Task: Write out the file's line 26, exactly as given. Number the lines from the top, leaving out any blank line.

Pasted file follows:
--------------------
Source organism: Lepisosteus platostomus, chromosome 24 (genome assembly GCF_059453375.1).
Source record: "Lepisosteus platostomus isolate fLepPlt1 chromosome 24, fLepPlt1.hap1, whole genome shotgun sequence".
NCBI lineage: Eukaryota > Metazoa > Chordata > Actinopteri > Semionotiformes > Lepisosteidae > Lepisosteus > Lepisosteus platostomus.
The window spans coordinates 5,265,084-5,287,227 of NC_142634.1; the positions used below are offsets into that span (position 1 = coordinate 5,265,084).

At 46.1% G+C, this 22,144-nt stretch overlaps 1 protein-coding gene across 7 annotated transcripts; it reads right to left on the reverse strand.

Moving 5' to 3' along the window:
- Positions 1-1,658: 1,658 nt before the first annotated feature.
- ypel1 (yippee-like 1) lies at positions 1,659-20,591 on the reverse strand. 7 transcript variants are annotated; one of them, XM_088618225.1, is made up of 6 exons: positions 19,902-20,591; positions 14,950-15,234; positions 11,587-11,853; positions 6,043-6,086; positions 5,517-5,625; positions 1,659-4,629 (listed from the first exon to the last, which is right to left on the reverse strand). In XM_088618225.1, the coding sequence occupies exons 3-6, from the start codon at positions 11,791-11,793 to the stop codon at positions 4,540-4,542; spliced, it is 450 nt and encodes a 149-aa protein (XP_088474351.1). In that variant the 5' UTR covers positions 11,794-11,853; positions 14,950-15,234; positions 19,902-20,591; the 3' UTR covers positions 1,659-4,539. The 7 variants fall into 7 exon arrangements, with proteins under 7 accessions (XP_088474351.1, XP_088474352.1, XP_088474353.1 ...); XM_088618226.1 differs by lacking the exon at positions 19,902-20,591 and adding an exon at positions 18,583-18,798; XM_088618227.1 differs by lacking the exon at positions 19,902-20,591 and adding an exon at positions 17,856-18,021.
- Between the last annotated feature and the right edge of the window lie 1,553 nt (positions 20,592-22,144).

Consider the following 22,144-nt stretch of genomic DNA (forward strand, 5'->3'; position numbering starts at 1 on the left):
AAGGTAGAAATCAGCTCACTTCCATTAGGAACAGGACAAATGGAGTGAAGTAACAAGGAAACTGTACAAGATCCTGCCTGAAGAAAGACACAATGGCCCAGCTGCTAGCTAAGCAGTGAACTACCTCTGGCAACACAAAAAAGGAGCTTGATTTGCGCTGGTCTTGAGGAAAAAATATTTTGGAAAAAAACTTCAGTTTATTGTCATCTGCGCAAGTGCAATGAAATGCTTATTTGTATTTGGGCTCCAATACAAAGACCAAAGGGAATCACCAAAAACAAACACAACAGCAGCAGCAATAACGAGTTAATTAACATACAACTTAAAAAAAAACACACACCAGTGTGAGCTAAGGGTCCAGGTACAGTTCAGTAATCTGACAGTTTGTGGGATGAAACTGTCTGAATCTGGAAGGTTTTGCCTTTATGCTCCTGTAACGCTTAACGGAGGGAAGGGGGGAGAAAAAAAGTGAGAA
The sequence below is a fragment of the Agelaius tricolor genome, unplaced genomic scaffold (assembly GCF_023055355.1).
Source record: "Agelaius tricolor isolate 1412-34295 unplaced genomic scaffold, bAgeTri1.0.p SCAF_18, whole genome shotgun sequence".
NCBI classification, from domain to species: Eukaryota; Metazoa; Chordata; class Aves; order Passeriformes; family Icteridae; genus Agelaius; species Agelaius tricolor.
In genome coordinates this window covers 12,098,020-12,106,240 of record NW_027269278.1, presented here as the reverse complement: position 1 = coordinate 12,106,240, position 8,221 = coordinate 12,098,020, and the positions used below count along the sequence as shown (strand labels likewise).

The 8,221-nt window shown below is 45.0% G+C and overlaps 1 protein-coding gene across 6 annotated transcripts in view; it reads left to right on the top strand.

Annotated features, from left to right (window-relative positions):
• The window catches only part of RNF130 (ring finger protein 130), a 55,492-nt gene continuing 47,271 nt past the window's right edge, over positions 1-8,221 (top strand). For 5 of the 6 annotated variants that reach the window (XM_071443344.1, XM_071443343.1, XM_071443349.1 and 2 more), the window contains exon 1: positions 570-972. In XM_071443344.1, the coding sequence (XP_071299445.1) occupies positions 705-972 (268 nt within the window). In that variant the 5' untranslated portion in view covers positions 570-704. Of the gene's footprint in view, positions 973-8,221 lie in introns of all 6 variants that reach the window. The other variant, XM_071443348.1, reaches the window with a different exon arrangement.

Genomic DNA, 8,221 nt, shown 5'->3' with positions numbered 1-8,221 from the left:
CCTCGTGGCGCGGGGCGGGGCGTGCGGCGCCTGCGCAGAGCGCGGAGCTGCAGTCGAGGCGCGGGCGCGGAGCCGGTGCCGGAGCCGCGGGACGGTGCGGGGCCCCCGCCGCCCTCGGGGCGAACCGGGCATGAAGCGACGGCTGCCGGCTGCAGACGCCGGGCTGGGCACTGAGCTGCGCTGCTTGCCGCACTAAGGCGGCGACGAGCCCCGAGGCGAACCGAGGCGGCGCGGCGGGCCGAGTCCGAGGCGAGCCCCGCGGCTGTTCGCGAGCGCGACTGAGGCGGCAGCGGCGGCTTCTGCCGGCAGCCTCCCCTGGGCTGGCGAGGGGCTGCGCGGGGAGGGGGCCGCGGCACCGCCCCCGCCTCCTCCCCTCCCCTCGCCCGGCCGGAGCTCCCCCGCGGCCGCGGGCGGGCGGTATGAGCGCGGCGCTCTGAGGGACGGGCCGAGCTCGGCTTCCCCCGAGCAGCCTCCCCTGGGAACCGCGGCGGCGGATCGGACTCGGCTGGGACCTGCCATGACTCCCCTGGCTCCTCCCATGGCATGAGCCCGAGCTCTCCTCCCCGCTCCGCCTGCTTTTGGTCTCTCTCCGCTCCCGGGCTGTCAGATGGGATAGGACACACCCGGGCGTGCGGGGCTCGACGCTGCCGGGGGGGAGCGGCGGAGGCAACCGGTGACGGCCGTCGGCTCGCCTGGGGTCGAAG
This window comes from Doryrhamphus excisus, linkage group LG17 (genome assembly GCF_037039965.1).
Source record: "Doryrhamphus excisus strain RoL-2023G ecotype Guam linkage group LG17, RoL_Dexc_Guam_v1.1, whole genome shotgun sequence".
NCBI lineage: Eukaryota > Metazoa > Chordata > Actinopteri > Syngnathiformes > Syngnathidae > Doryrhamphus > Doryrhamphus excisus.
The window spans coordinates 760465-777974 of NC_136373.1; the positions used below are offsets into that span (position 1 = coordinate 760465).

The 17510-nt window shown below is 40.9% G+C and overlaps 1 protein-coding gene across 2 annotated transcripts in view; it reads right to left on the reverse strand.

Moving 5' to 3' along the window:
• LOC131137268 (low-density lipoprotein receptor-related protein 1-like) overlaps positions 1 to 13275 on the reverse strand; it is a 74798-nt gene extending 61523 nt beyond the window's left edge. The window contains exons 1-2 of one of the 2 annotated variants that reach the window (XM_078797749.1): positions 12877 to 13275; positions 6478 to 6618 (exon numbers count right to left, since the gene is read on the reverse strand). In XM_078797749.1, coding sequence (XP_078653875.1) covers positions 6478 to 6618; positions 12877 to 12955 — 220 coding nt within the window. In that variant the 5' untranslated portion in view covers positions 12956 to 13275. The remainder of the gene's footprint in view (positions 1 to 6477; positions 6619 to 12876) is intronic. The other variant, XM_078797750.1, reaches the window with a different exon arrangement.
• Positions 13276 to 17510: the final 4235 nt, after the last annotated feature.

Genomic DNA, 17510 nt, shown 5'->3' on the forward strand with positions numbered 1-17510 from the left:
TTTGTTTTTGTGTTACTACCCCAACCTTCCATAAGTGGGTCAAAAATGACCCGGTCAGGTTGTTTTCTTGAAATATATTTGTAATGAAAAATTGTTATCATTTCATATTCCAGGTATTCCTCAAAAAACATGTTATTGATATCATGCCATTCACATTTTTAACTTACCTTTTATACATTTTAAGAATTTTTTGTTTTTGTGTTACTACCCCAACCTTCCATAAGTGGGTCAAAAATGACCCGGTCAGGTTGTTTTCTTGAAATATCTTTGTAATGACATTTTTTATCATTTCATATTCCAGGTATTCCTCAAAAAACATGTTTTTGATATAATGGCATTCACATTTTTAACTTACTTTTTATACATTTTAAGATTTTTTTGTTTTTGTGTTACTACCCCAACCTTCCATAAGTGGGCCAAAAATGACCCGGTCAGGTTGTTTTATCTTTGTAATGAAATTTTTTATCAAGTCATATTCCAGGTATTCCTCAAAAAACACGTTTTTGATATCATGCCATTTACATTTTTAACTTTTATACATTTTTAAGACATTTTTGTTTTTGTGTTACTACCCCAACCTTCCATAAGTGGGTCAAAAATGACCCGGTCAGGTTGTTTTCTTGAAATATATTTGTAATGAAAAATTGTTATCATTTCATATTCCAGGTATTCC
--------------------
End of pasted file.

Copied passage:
Moving 5' to 3' along the window: